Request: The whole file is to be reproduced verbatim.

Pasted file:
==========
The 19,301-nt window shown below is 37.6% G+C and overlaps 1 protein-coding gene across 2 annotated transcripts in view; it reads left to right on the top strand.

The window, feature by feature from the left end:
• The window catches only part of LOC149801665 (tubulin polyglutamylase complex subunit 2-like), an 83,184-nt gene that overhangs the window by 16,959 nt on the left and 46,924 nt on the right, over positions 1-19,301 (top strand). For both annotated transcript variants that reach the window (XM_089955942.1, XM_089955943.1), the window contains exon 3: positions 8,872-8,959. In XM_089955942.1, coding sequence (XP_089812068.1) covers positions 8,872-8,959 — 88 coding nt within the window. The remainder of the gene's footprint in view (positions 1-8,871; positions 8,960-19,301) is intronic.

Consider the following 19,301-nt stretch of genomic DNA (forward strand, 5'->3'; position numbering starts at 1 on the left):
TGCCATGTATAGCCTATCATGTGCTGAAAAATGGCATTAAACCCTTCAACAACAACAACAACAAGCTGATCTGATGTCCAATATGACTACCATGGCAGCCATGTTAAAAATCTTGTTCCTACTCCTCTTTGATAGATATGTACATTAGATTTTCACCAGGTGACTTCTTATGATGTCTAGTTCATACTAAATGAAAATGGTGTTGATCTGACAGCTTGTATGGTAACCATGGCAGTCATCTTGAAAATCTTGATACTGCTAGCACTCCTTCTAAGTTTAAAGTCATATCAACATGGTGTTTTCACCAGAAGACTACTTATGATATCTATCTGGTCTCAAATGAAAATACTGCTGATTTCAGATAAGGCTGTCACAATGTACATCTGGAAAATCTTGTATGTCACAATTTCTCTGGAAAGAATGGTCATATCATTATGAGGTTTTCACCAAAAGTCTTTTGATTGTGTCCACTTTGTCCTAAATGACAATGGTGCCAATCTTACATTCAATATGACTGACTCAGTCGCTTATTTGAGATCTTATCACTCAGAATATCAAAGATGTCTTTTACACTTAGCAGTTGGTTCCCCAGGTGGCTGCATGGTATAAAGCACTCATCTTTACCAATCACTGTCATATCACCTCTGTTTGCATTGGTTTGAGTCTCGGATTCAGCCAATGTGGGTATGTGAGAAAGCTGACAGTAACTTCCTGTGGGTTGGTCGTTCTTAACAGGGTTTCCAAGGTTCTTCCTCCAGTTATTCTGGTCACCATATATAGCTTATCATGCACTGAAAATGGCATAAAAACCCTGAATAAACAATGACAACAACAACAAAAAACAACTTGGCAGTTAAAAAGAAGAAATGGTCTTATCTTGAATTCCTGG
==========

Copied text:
The 19,301-nt window shown below is 37.6% G+C and overlaps 1 protein-coding gene across 2 annotated transcripts in view; it reads left to right on the top strand.

The window, feature by feature from the left end:
• The window catches only part of LOC149801665 (tubulin polyglutamylase complex subunit 2-like), an 83,184-nt gene that overhangs the window by 16,959 nt on the left and 46,924 nt on the right, over positions 1-19,301 (top strand). For both annotated transcript variants that reach the window (XM_089955942.1, XM_089955943.1), the window contains exon 3: positions 8,872-8,959. In XM_089955942.1, coding sequence (XP_089812068.1) covers positions 8,872-8,959 — 88 coding nt within the window. The remainder of the gene's footprint in view (positions 1-8,871; positions 8,960-19,301) is intronic.

Consider the following 19,301-nt stretch of genomic DNA (forward strand, 5'->3'; position numbering starts at 1 on the left):
TGCCATGTATAGCCTATCATGTGCTGAAAAATGGCATTAAACCCTTCAACAACAACAACAACAAGCTGATCTGATGTCCAATATGACTACCATGGCAGCCATGTTAAAAATCTTGTTCCTACTCCTCTTTGATAGATATGTACATTAGATTTTCACCAGGTGACTTCTTATGATGTCTAGTTCATACTAAATGAAAATGGTGTTGATCTGACAGCTTGTATGGTAACCATGGCAGTCATCTTGAAAATCTTGATACTGCTAGCACTCCTTCTAAGTTTAAAGTCATATCAACATGGTGTTTTCACCAGAAGACTACTTATGATATCTATCTGGTCTCAAATGAAAATACTGCTGATTTCAGATAAGGCTGTCACAATGTACATCTGGAAAATCTTGTATGTCACAATTTCTCTGGAAAGAATGGTCATATCATTATGAGGTTTTCACCAAAAGTCTTTTGATTGTGTCCACTTTGTCCTAAATGACAATGGTGCCAATCTTACATTCAATATGACTGACTCAGTCGCTTATTTGAGATCTTATCACTCAGAATATCAAAGATGTCTTTTACACTTAGCAGTTGGTTCCCCAGGTGGCTGCATGGTATAAAGCACTCATCTTTACCAATCACTGTCATATCACCTCTGTTTGCATTGGTTTGAGTCTCGGATTCAGCCAATGTGGGTATGTGAGAAAGCTGACAGTAACTTCCTGTGGGTTGGTCGTTCTTAACAGGGTTTCCAAGGTTCTTCCTCCAGTTATTCTGGTCACCATATATAGCTTATCATGCACTGAAAATGGCATAAAAACCCTGAATAAACAATGACAACAACAACAAAAAACAACTTGGCAGTTAAAAAGAAGAAATGGTCTTATCTTGAATTCCTGG